William Lafayette Quick
...Son Bill (Far Left in Circa 1915 Photo)
Piloted Inventor's 1908 Plane
Some of the Quick family members from left to right:
William Massey, Joe, Carrol, Ethel, Abigail, father William Layfayette and mother Lucy Anne.
Five other children not shown, George Curtin, Charles Erle, Thomas Edison, Harbert Spencer and Cady.


Written by Jerry Wilkerson
of the Huntsville Times
Sunday, March 5, 1961
     "The buzzards is after Will Quick again," some said derisively. But the object of their scorn was too deep in thought to mind. He'd continue lying on his back for hours, under those late-1890 clouds, and watch the big black birds glide gracefully over North Madison County woodlands. He dreamed of manned flights, a had da Vinci, Besnier, and Archytas before him. As he watched the vultures dip to earth, then pull easily back into the skies, he made mental notes on their flight patterns, wing structure, gliding, propulsion, steering.
     Back at the shop at "Quick's Mill", as the old home place became known, he made other studies. He'd hired a neighbor boy, W. R. Spelce, to catch "snake doctors" -- a nickle each he paid -- and he'd go over their tiny wing rigs with microscopic eyes.
     "Big Pap" Quick was a man obsessed. He was immersed in ideas only remotely concerned with the economics of raising 10 children on a creek bottom. That was "Big Mama's" department.
     He'd see a bumble bee, or any of a thousand and one othr insects, "anything that done a good job of flying," a son said, and step into another world.
     Farmer, sawmiller, blacksmith, scientist, inventor and philosopher Quick had taken his first patent in 1884, on a hillside turning plow he developed at his Molino, Tenn., home. He was now determined to pattent the first motor-propelled, man-carrying aircraft in the world.
     Neighbors scoffed. sitting on nail kegs around a pot-bellied stove in the community's only store, they speculated about William Layfayette Quick's "notion" and how he was going to get a big hunk of wood and metal to stay in the air.
     They'd not heard of the Wright brothers. Little had anyone else, except folks near Kitty Hawk, N. C. -- clear across the world from Madison County, Alabama. Not until 1903 did the two Carolina boys begin to create a stir with a briefly successful power-driven flight.
     And not until 1909 did Wilbur and Orville Wright organize a firm to manufacture their craft.
     Skilled with his hands, Quick began to assemble a flying machine and within months after the turn of the century he and his sons were conducting tests on propeller shapes, wing contours, and methods of propulsion.
     The streamlined airplane he developed, with retractable landing gear and a steering tail wheel, incorporated ideas that were to become integral parts of airplane design years later.
     It is described in patent papers, part of a family collection, as consisting of four bows of wood in a diamond shape, cabled together. The aviator sat in the center of the plane and operated it by tilting his seat, which controlled flexible wings. A twist of the shoulder operated a harness that turned the tail rudder.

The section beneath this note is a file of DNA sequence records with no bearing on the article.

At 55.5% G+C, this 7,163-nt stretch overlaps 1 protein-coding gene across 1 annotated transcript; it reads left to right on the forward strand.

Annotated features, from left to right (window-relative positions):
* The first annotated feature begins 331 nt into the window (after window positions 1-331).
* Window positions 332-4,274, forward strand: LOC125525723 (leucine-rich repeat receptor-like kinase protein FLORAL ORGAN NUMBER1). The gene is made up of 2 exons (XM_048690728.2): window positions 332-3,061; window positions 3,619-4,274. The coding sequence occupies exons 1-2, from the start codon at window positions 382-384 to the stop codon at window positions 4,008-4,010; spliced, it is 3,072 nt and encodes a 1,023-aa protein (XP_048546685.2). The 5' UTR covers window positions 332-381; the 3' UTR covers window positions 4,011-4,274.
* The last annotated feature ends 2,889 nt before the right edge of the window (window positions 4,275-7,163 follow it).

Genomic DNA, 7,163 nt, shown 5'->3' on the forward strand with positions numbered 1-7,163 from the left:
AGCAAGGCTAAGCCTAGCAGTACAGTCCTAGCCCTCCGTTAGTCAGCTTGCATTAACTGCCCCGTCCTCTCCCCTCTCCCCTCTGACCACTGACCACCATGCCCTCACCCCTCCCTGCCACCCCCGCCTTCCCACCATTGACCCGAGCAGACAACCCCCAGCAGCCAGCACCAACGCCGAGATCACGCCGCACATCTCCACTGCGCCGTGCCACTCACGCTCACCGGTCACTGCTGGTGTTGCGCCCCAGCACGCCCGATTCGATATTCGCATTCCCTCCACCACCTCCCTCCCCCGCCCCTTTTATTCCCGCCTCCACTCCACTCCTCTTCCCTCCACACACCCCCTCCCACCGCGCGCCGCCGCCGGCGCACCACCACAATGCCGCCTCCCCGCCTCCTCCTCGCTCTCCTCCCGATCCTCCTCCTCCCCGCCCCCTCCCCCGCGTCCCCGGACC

The finished product was to be powered by a T-model engine in its nose, attached to a single front-mounted prop.
     Quick was startled to find others already "owned" a great many of his ideas when his attorneys filed for patents. He finally completed his plane, however, in 1908, five years after the Wrights had flown at Kitty Hawk.
     One of the Quick sons described the plane's maiden flight:
          "Well, he (William Massey Quick, a son) go in and took off from a pasture,
          slanting a little down hill. The plane leveled off at about 8 to 10 feet and was
          doing fine. Then Will saw he was getting to the end of the pasture mighty quick
           and turned too fast.
          "The machine tipped down sideways, landed at a slant and the wheels were torn
          We hauled it to the shop and that was the end of it."
     Parts of the craft still turn up at the old homplace, some say.
     Quick toyed with the idea of forming an aircraft company in Huntsville, even drew designs for a decorative trade name, Quick Aero Navigation Co., but his zeal had been dented by a flock of aircraft successes across the country.
     He continued his relish for astronomy and talked of possibilities of life on other planets, even how man would visit them, while his seven sons and a daughter became almost fanatical in their interest in aviation.
     Led by George Curtis (Curt) Quick, who in 1913 bought a Canadian Army training plane, the youths taught each other to fly and became pioneerrs in southern aviation.
     The daughter, Cady Quick, now Mrs. Than Franklin of Wichita, Kan., was one of the edtremely small number of woman pilots in the era when Amelia Earhart's name hit headlines with regularity.
     Thomas (Tom) Edison Quick, also of Wichita, worked with his brother Curt as a pioneer in crop dusting via airplane and in developing a system of insect destruction by covering fields with ladybugs.
     Charles Erie Quick designed and manufactured a small automobile and did some design work on airplane engines.
     Joe Quick, recently retired Madison County commissioner, was renowned as a mechanical genius throughout this area and was a stunt pilot for years.
     Herbert Spencer Quick, Phoenix, Arizona, still works at the ladybug business.
     The mother of the clan, the former Lucy Ann Maroney, is in her 90's and lives in Wichita. She and Will Quick were married in 1882.
     Every now and then the Quicks meet at the home in Madison County or Wichita for a family reunion. They relive "Big Pap's" adventures up to the time of his death, January 27, 1927, and the storybook past of the entire family.

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